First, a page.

More than one million defense workers will receive layoff notices this fall if the plan for dramatic cuts to Pentagon spending under sequestration goes into effect next year, defense industry executives told Congress.
Lawmakers continue to struggle for solutions for how to avert $500 billion in defense-spending reductions beginning Jan. 2. These cuts -- characterized as a meat-ax approach -- come on top of the recently approved $487 billion in cuts to the Defense Department and threaten to deplete the highly skilled workforce in the aerospace industry.
A recent study by the Aerospace Industries Association estimated that sequestration will result in the loss of more than 1 million defense-industry jobs.
The heads of Lockheed Martin, EADS North America, Pratt and Whitney and Williams-Pyro testified at a July 18 hearing before the House Armed Services Committee that most large defense companies are bound by law to give employees 60 days' notice if their jobs are likely to be terminated as a result of sequestration.
Robert Stevens, chairman and CEO of Lockheed Martin, told lawmakers that his company is looking at laying off roughly 10,000 employees from its 120,000 workforce. The layoffs would be the result of cuts to its largest programs, such as the F-35 Joint Strike Fighter and the Littoral Combat Ship.
Other defense-industry witnesses at the hearing said they were unable to estimate how many workers they might have to fire as a result of sequestration.
David Hess, president of Pratt and Whitney and chairman of AIA’s board of governors, said that in addition to layoffs, many smaller companies that supply the larger primes with specialized parts and components may have to seek new business ventures outside of the defense industry.
Pratt and Whitney will likely have to cut back on its production of engines for the F-35s above and beyond the 179 JSF aircraft cut as part of the recent $487 billion in defense cuts.
Hess said his company will be able to move some of its employees between Pratt and Whitney’s commercial and military programs, but “if sequestration goes into effect, no amount of juggling is going to preserve my workforce or help me maintain my supply base.”
Della Williams, president of Williams-Pyro, a small cable and connector manufacturer, said it’s difficult to ease the concerns her 89 employees have about sequestration.
“I feel I owe an obligation to my employees to explain … what is happening and whether they should go look for other jobs," she said.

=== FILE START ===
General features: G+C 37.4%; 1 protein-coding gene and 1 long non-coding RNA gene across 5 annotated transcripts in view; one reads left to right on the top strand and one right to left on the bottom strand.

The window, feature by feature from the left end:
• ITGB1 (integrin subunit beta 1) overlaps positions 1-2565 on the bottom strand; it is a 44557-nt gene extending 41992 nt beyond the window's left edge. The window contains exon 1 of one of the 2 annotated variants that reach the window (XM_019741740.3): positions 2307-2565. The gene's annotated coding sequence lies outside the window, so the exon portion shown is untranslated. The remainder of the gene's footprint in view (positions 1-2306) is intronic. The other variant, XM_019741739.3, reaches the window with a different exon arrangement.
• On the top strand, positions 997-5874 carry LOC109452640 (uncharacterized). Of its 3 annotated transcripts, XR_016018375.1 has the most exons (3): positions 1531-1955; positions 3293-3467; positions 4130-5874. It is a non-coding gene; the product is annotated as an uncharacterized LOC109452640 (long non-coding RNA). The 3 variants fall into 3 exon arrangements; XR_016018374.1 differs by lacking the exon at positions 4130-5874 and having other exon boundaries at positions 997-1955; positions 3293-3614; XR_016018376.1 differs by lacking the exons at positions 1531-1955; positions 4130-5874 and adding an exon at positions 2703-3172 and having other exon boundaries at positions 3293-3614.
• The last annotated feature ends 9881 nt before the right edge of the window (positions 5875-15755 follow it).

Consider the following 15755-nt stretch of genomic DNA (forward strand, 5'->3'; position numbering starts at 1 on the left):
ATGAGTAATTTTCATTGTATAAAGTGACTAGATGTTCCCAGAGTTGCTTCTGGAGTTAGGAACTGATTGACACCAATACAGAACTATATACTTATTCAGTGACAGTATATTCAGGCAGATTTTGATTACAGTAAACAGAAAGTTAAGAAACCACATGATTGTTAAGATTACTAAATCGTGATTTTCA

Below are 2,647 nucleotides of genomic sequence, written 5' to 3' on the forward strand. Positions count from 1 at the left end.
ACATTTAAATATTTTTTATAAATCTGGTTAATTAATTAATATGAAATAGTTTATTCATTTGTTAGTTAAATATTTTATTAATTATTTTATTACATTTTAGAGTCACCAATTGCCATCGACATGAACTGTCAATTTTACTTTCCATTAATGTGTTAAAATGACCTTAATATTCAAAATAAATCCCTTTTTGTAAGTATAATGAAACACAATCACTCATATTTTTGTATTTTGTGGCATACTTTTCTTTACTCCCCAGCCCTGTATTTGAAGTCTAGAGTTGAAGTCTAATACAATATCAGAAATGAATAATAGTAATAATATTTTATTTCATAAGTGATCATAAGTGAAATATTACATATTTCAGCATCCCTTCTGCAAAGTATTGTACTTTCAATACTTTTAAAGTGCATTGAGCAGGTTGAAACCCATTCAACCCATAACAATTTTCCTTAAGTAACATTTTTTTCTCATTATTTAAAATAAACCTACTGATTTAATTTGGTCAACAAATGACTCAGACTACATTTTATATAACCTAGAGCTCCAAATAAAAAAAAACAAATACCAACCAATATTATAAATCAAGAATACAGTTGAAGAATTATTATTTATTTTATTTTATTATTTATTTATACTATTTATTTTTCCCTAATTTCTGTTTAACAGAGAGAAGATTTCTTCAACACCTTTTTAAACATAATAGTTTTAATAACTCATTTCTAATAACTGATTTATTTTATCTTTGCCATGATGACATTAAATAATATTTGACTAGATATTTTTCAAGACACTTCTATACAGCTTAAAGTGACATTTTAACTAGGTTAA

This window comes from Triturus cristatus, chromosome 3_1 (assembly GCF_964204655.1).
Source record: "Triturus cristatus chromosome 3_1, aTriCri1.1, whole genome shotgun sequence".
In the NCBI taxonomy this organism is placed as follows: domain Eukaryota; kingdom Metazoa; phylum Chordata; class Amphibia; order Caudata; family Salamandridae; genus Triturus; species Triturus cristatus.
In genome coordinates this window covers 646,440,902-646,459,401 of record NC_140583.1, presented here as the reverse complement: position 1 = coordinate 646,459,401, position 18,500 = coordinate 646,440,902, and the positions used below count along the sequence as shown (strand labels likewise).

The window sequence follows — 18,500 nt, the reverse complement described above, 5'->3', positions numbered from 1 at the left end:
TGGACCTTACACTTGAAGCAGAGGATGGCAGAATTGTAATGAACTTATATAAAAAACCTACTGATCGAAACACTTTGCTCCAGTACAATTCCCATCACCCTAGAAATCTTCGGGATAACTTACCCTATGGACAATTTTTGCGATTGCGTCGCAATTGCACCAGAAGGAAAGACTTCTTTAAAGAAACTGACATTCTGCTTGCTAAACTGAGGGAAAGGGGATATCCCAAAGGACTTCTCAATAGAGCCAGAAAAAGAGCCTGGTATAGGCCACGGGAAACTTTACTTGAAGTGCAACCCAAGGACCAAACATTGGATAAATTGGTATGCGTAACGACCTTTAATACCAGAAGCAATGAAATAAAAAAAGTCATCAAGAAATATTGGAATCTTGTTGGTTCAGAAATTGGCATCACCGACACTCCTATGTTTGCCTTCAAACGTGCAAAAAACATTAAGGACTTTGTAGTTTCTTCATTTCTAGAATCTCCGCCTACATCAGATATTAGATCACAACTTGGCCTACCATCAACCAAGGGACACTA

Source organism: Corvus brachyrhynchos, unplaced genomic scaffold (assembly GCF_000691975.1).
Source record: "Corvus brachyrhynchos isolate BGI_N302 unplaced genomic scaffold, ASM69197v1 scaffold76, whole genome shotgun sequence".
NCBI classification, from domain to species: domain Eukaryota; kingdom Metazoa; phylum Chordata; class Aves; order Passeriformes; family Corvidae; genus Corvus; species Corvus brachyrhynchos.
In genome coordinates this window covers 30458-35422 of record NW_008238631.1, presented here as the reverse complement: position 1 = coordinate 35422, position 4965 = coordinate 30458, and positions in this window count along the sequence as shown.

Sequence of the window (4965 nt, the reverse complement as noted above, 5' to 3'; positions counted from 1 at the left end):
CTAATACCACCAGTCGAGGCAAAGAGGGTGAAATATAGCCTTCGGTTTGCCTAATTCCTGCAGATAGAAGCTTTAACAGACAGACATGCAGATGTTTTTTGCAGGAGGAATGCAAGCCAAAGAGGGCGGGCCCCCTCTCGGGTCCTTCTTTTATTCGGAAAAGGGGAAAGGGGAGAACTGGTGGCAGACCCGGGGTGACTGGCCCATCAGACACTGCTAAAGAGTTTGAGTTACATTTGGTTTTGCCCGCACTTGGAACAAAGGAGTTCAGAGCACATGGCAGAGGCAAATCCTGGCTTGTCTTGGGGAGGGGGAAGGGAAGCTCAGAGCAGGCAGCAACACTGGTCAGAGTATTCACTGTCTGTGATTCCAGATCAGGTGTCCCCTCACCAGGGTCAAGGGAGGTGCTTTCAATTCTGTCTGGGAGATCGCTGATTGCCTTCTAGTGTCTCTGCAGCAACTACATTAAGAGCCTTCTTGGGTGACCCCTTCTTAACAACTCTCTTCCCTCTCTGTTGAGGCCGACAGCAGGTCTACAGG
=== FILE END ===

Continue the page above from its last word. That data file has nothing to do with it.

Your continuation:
Rep. Rob Wittman, R-Va., said he is concerned with what will happen to the thousands of defense contracts once sequestration begins.
Stevens said that most contracts will have to be renegotiated, a process that will lead to mountains of administrative paperwork and unforeseen costs in penalties and higher unit prices.
Because of these variables, industry officials are beginning to wonder if the $55 billion in Pentagon spending cuts slated for fiscal 2013 alone will be enough, Stevens said.
“Do the cuts have to be deeper than $55 billion to achieve a net $55 billion outcome?” Stevens said. “All of that will unfold very broadly, probably all at once when we get agency guidance about terminations or reformations of contracts, and it will require a huge amount of administrative and auditing effort.”
Throughout the hearing, it was clear that the differences between Democrats and Republicans over what led to sequestration remain wider than ever.
Over the past five decades, “whenever anyone brought up a reduction in spending, we had hearings on how bad that was and who it would hurt,” said Rep. Rob Andrews, D-N.J. “And whenever anyone brought up a revenue increase, we had hearings on how bad that was and who it would hurt. That is how you create a $17 trillion debt.”
Rep. J. Randy Forbes, R-Va., had a different view. “We did not get here because the majority of the members of the House of Representatives or the majority of individuals across the country realized the insanity of continuing to allow an irresponsible and uncontrolled increase in the smothering debt our nation is mounting,” he said, pointing the finger at the Obama administration.
“This administration decided it would spend $825 billion on a stimulus package. What actually happened was they decided to spend in one year on a stimulus package almost the entire amount they are now planning to take out of defense.”
Rep. Adam Smith, D-Wash., the ranking member on the HASC, said lawmakers need to stop looking for a plan to deal with sequestration and start figuring out how to stop it.
“The problem is it’s not like you can come up with a plan that’s anything but awful,” Smith said. “The real burden of this committee, the House, the Senate and the president is to get rid of it one way or another to make sure it doesn’t happen.”